By Paul McCain
What can Latin teach you about guns? Quite a lot, and it only takes a few words. Non multa sed multum is an old Latin phrase that means, literally, “not many, but much,” or loosely translated: “Better to have less, but learn it well.” Along those lines, my mind has changed quite a lot about guns and shooting. When I jumped into guns and shooting with both feet a number of years ago, I found myself buying new firearms at an alarming rate (particularly so for my wife as she saw what it did to our bank account). Not only did I never meet a gun I didn’t like, I hardly met one I wouldn’t take home with me and tuck into my gun safe. Oh, look, I’ve got to have that one! Oh, wait, and that one and that one and that one. I want them all! . . .
Soon I outgrew my first gun safe and had to add another. And then the new safe was growing too small. Before I knew it I was up to over fifty firearms and more seemed to be appearing all the time. What were they doing together in those dark safes? I’d sit and admire them, take them out and shoot them now and then, clean them, etc. I didn’t have just one of various types, I had multiple copies of the same gun. There is nothing at all wrong with collecting firearms this way, but for me, I realized I was missing something.
I began to realize I wasn’t actually spending real quality time with any of them in particular. I was into the “many” but not the “much.” I spent so much time buying new firearms, shooting them a few times and moving on to something else I wasn’t spending the time to really learn any of them. I was becoming the firearms equivalent of the Jack of all trades, but master of none.
That old Latin phrase began to loom large in my mind and I realized I was actually doing myself a grave disservice. I was treating guns more as collector’s pieces and less as tools. It was as if I was collecting every type of hammer I could find, but not spending much time actually using them to drive nails. For good reason, an oft-repeated axiom in the gun community is: “Beware the man who shoots one gun, for he probably shoots it very well.”
What really helped me rethink all this was when I began to get some professional training at Asymmetric Solutions in Farmington, Missouri. There my shooting interests and, hopefully, my skill level, have been taken to a whole new level and I have found myself being more interested in using a few firearms as well as I possibly can rather than aggregating firearms. Now I want to spend as much time as I can learning how to shoot the firearms I own and master them.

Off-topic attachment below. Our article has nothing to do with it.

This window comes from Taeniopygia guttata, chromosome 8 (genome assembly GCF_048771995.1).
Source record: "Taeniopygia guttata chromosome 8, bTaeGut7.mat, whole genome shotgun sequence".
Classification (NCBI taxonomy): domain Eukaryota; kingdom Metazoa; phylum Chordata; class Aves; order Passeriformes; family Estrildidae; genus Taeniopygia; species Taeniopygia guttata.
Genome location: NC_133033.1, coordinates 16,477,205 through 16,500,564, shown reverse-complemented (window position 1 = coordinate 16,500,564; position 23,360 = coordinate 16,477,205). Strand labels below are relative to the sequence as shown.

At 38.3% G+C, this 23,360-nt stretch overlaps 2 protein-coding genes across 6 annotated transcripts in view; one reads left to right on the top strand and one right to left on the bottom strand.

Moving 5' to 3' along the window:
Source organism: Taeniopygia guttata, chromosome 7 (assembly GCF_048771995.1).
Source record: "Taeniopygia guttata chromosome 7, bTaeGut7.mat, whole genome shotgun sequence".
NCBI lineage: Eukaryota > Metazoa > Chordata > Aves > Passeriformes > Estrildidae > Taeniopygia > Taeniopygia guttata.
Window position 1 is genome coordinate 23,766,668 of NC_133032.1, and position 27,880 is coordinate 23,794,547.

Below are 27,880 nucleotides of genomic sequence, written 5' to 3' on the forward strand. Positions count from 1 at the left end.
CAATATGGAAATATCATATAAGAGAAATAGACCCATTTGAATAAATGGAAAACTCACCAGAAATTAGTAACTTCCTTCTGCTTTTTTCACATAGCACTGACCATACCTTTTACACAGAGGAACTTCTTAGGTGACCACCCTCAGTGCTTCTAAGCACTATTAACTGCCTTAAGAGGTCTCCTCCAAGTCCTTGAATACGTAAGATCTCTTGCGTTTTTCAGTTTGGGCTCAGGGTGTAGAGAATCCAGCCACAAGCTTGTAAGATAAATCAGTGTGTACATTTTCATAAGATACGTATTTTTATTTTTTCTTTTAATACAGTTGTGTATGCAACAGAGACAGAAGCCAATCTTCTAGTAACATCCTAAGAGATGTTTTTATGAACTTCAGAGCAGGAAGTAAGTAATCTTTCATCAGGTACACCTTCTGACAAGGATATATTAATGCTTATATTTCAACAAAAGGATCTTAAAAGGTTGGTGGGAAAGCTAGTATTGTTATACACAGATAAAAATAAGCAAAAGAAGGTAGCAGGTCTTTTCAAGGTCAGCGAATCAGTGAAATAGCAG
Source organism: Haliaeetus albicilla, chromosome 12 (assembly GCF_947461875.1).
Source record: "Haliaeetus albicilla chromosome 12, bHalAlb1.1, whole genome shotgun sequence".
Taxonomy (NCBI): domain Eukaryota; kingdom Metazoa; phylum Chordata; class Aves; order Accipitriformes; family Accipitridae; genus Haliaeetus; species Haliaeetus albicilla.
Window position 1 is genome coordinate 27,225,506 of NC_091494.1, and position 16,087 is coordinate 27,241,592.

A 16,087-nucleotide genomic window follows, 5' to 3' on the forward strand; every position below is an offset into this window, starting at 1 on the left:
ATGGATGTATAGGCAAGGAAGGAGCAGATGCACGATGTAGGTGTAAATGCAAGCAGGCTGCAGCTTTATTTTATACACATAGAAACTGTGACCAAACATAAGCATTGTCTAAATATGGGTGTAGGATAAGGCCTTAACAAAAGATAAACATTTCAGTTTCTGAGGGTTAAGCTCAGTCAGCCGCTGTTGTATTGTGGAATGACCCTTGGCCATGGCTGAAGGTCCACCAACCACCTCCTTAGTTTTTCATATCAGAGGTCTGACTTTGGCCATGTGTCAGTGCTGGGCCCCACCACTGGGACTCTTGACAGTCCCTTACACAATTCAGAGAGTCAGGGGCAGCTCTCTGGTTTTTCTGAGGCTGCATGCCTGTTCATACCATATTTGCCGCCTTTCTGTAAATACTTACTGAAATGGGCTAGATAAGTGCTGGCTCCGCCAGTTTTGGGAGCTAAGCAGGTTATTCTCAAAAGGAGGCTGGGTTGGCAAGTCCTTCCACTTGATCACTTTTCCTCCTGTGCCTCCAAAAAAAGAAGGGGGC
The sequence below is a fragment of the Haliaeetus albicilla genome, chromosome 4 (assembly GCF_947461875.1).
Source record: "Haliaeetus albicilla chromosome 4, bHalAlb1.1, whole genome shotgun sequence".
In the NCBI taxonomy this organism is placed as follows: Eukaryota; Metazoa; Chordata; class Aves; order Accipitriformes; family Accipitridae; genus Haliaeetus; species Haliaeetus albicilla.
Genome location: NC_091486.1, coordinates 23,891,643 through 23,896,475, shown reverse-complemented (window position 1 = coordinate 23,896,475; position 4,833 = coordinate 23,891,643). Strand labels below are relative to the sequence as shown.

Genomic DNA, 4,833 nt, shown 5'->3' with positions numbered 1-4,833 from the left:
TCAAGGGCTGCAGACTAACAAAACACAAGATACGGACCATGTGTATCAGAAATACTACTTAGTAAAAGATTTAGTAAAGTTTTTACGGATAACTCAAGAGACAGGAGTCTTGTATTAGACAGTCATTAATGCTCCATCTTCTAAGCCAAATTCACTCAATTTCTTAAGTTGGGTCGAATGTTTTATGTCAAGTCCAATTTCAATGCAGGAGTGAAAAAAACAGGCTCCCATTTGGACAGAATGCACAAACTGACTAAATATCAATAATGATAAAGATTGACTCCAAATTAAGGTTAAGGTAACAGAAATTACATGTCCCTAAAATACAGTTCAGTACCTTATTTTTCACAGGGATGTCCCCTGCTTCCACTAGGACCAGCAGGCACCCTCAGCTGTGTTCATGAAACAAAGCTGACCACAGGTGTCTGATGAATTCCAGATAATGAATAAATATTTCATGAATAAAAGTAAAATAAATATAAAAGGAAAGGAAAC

I have been spending a lot more time drilling and learning and refining my skills, using only a couple handguns, a couple rifles and my shotgun. I’m no longer as interested in buying a lot of firearms and storing them. Instead, I’m more interested in ever-improving my draw, grip, trigger and sight picture with my handgun. At this point my favorite handgun is the GLOCK 34 with the Daniel Defense M4 V1 as my go-to rifle.
It has come as quite a revelation to have the chance to engage in high-level training where the focus is on “not many, but much” when it comes to guns. Firearms have, for me, no longer become an end in themselves, but merely a means to the end: proficient use of a firearm and training to be prepared to use it well should, God forbid, that need arise.
The constant drilling and training has brought its own set of challenges that continue to stretch my skill sets to the breaking point. And when I reach that point, I know what my next goal is. For example, I can draw and put several shots in a fairly tight group at 12 feet at a respectable speed. But how about doing that while moving? How about drawing and turning 180 degrees and doing that? How about moving quickly left and right? How about moving toward cover, reloading, dealing with malfunctions? How do those groups look now? Not so good. And there’s where my next personal challenge is set. Add a bit of stress and difficulty and the fundamentals begin to suffer. So that’s where the training needs to go from here.
I think there is a lot of wisdom in learning one or two firearms extremely well rather than jumping from platform to platform. I know it’s not an either/or situation and many people will, and in fact are, master users of a few firearms while also having fun filling their gun safe. But, maybe we can all learn something from those old Romans: non multa, sed multum. Better to use less, well, than to have more, and not master it.
Paul McCain runs the VDMA Videos YouTube channel.